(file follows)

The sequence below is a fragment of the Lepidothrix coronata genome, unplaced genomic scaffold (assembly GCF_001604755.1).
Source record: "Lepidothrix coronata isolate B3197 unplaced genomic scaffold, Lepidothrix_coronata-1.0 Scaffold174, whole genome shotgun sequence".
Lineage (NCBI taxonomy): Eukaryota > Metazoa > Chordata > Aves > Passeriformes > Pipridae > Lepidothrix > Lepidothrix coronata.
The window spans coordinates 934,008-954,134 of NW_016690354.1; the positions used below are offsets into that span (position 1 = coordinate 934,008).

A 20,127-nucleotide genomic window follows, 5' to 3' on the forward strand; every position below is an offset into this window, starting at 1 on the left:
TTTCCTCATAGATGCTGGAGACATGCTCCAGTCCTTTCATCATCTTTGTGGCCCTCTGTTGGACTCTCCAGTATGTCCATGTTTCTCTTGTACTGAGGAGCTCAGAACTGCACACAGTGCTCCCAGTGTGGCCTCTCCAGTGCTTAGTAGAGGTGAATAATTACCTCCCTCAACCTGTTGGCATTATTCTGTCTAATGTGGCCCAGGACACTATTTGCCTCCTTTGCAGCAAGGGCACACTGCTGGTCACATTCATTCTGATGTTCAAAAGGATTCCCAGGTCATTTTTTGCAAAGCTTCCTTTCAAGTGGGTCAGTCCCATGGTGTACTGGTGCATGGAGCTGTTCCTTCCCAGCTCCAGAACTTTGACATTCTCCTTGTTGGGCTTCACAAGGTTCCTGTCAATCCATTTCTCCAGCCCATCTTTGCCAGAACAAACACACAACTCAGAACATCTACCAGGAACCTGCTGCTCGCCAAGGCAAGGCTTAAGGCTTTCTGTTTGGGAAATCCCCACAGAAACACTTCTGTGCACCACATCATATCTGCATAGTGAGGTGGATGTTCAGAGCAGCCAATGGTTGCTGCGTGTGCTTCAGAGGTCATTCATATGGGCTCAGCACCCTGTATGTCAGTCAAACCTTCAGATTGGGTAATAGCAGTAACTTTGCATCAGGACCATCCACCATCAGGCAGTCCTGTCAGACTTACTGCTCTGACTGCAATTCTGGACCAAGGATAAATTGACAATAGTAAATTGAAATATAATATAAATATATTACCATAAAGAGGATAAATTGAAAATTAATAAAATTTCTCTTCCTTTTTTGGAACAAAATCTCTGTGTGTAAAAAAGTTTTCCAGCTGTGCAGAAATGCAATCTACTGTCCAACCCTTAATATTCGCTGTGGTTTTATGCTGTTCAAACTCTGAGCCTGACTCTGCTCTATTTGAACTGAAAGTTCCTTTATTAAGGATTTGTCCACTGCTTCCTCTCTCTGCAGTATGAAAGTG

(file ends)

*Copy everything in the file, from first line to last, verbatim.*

The sequence below is a fragment of the Lepidothrix coronata genome, unplaced genomic scaffold (assembly GCF_001604755.1).
Source record: "Lepidothrix coronata isolate B3197 unplaced genomic scaffold, Lepidothrix_coronata-1.0 Scaffold174, whole genome shotgun sequence".
Lineage (NCBI taxonomy): Eukaryota > Metazoa > Chordata > Aves > Passeriformes > Pipridae > Lepidothrix > Lepidothrix coronata.
The window spans coordinates 934,008-954,134 of NW_016690354.1; the positions used below are offsets into that span (position 1 = coordinate 934,008).

A 20,127-nucleotide genomic window follows, 5' to 3' on the forward strand; every position below is an offset into this window, starting at 1 on the left:
TTTCCTCATAGATGCTGGAGACATGCTCCAGTCCTTTCATCATCTTTGTGGCCCTCTGTTGGACTCTCCAGTATGTCCATGTTTCTCTTGTACTGAGGAGCTCAGAACTGCACACAGTGCTCCCAGTGTGGCCTCTCCAGTGCTTAGTAGAGGTGAATAATTACCTCCCTCAACCTGTTGGCATTATTCTGTCTAATGTGGCCCAGGACACTATTTGCCTCCTTTGCAGCAAGGGCACACTGCTGGTCACATTCATTCTGATGTTCAAAAGGATTCCCAGGTCATTTTTTGCAAAGCTTCCTTTCAAGTGGGTCAGTCCCATGGTGTACTGGTGCATGGAGCTGTTCCTTCCCAGCTCCAGAACTTTGACATTCTCCTTGTTGGGCTTCACAAGGTTCCTGTCAATCCATTTCTCCAGCCCATCTTTGCCAGAACAAACACACAACTCAGAACATCTACCAGGAACCTGCTGCTCGCCAAGGCAAGGCTTAAGGCTTTCTGTTTGGGAAATCCCCACAGAAACACTTCTGTGCACCACATCATATCTGCATAGTGAGGTGGATGTTCAGAGCAGCCAATGGTTGCTGCGTGTGCTTCAGAGGTCATTCATATGGGCTCAGCACCCTGTATGTCAGTCAAACCTTCAGATTGGGTAATAGCAGTAACTTTGCATCAGGACCATCCACCATCAGGCAGTCCTGTCAGACTTACTGCTCTGACTGCAATTCTGGACCAAGGATAAATTGACAATAGTAAATTGAAATATAATATAAATATATTACCATAAAGAGGATAAATTGAAAATTAATAAAATTTCTCTTCCTTTTTTGGAACAAAATCTCTGTGTGTAAAAAAGTTTTCCAGCTGTGCAGAAATGCAATCTACTGTCCAACCCTTAATATTCGCTGTGGTTTTATGCTGTTCAAACTCTGAGCCTGACTCTGCTCTATTTGAACTGAAAGTTCCTTTATTAAGGATTTGTCCACTGCTTCCTCTCTCTGCAGTATGAAAGTG